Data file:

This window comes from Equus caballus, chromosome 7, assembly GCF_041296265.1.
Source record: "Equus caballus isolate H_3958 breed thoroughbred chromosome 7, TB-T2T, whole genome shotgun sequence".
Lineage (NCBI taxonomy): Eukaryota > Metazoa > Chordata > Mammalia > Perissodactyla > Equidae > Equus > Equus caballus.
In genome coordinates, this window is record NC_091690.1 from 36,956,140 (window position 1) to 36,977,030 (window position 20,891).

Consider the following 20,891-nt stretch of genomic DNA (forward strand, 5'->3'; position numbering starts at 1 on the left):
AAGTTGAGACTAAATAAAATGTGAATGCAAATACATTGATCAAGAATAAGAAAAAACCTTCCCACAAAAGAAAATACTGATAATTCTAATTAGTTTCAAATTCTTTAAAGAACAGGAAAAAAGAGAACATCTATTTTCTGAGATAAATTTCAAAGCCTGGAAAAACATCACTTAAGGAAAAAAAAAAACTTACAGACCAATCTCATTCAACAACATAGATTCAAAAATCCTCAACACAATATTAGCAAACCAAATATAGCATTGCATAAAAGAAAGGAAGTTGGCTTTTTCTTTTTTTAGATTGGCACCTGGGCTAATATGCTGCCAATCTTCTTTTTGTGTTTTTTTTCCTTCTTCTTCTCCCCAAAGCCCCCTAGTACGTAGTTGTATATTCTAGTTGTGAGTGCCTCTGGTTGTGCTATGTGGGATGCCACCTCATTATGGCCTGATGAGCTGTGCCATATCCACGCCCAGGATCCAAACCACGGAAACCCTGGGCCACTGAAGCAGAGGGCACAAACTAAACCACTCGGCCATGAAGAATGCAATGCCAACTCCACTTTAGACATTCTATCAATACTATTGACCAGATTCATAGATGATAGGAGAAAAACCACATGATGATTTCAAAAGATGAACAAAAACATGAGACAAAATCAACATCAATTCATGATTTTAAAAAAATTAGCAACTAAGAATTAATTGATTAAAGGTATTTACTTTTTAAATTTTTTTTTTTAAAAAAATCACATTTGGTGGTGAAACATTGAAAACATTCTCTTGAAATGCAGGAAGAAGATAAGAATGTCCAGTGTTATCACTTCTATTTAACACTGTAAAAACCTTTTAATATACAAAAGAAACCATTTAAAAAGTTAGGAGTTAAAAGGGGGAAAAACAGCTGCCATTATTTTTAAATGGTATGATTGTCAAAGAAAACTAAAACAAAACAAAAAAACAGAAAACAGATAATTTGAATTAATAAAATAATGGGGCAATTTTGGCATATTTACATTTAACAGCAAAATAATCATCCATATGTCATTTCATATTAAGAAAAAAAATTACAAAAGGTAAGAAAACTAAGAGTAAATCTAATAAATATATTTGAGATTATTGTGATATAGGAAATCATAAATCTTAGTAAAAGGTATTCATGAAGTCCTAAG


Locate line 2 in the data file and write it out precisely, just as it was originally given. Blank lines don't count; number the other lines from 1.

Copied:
Source record: "Equus caballus isolate H_3958 breed thoroughbred chromosome 7, TB-T2T, whole genome shotgun sequence".